Barley

Barley

Barley is the fourth most important cereal grain. It ranks behind wheat, rice and corn. It is the second most widely grown crop in Australia, only wheat occupies a wider area. Barley, a member of the grass family, serves as a major animal fodder, a course of fermentable material for beer along with certain distilled beverages. It is also a component of various health foods.

  • Plant & Growing Tips:


  • Fertiliser Applications:

    Stage:  Pre Plant (or) At Planting

    Rate: 250 - 500kg/Ha (Dryland), 500 - 750kg/Ha (Irrigated)

    Product: Standard Pellets, Organic Complete (or) Growers Special


     

    Application Method

    Apply by using either gravity feed openers or air drills to sub-surface band the fertiliser 5cm (2") below or to the side of the seed. 

     

    Application Considerations

    Use the higher rates where there are large amounts of undecomposed stubble, when double cropping or when yield expectations are high. For malting barley, rates should always be lower than those required for feed barley.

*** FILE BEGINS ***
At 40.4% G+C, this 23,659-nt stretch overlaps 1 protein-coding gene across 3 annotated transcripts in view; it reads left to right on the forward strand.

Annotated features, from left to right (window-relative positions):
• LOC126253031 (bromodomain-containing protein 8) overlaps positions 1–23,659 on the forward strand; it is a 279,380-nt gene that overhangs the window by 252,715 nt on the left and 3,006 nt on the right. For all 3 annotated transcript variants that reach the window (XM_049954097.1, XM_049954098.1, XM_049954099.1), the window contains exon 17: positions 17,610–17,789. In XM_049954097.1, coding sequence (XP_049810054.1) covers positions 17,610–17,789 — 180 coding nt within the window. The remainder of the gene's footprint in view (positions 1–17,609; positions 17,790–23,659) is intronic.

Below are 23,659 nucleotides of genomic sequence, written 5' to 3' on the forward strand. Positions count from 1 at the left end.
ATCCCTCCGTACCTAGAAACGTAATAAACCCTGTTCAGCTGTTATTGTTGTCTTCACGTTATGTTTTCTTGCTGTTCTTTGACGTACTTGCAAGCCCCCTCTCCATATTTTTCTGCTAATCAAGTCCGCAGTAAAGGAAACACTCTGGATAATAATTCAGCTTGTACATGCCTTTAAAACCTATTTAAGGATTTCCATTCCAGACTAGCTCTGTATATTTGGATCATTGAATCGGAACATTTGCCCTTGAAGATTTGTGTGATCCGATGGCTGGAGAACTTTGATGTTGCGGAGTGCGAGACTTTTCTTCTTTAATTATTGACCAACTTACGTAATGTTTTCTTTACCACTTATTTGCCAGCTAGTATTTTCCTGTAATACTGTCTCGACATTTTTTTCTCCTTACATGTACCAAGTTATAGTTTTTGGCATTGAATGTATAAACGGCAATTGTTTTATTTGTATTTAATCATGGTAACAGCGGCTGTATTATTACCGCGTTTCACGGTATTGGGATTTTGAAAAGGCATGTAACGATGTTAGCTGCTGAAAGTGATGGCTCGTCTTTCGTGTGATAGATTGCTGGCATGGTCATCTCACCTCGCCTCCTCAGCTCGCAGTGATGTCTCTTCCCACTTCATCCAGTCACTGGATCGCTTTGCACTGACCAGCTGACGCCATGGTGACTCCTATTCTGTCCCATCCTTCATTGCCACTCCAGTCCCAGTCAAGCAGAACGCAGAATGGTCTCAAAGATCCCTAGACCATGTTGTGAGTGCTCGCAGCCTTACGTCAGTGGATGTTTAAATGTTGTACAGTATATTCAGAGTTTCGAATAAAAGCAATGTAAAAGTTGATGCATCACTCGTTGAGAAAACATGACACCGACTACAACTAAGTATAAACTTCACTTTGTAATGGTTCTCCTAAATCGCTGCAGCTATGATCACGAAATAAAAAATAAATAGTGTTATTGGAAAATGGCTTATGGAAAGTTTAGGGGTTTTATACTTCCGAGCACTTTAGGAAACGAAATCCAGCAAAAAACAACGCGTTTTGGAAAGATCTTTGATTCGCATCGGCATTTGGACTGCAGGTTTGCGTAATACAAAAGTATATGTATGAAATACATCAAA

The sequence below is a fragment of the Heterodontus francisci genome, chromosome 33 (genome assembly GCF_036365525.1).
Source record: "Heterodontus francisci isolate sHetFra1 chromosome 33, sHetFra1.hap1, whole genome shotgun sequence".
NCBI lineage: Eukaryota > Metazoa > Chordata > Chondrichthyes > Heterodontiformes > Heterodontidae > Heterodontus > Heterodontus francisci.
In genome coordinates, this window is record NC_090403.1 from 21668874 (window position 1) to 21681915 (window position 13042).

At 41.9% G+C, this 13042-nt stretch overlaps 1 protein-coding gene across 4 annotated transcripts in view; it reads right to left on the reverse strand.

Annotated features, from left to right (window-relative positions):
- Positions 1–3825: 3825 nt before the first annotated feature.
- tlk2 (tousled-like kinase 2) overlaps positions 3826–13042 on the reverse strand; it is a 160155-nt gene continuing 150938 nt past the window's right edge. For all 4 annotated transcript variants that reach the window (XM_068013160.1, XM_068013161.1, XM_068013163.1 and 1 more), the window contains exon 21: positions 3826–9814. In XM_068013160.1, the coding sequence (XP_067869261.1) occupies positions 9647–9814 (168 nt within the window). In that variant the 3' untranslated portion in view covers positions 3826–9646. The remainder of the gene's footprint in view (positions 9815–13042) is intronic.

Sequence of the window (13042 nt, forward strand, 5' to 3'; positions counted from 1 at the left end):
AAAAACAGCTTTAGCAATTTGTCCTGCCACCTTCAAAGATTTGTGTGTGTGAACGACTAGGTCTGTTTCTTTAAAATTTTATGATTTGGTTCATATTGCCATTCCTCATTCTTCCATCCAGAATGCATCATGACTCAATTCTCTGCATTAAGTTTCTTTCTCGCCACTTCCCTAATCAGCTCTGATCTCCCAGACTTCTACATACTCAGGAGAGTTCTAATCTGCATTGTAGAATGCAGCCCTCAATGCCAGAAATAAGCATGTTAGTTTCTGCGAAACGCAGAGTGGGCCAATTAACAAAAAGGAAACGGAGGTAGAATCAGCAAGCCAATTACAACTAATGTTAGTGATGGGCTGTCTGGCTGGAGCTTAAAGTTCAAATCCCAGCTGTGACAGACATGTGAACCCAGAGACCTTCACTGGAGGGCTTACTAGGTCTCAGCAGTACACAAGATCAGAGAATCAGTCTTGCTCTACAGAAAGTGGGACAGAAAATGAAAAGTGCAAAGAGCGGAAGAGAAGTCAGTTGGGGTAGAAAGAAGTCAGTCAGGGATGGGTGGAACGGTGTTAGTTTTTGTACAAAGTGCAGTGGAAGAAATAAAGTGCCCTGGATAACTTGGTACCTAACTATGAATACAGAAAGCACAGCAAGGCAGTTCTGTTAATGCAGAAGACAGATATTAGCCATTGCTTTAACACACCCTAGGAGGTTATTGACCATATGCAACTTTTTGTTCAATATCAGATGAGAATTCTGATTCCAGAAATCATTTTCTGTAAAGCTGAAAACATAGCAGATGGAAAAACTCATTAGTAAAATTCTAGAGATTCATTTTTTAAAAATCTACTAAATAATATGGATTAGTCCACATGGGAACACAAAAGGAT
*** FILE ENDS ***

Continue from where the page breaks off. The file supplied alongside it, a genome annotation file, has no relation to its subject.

Rates should be reduced by 50% for very sandy soil sand may be increased by 30% for heavy textured soils or where soil moisture conditions at planting are excellent.

    Rates should be reduced by 50% when planting equipment with narrow slit openers is used (the fertiliser concentration is increased around the seed).

    Rates may be increased by 50% when air seeders are used operating at high pressures with wide openers. Air seeders spread the fertiliser bands when operating at high pressures reducing the fertiliser concentration around the seed.

Disclaimer

Please note that the above information and recommendations are provided in good faith and are given without liability for loss or damage suffered as a result of their application. Optimum response to fertilisers will only be achieved when weeds, insect pests and diseases are controlled and adequate soil water is available.

Fertiliser use recommendations are presented as a practical guide to good agronomic practice under most situations. Local soil, climatic and other conditions should also be taken into account as these could affect plant response to fertiliser rates and applications.

For further information we recommend you seek advice from your local agronomist.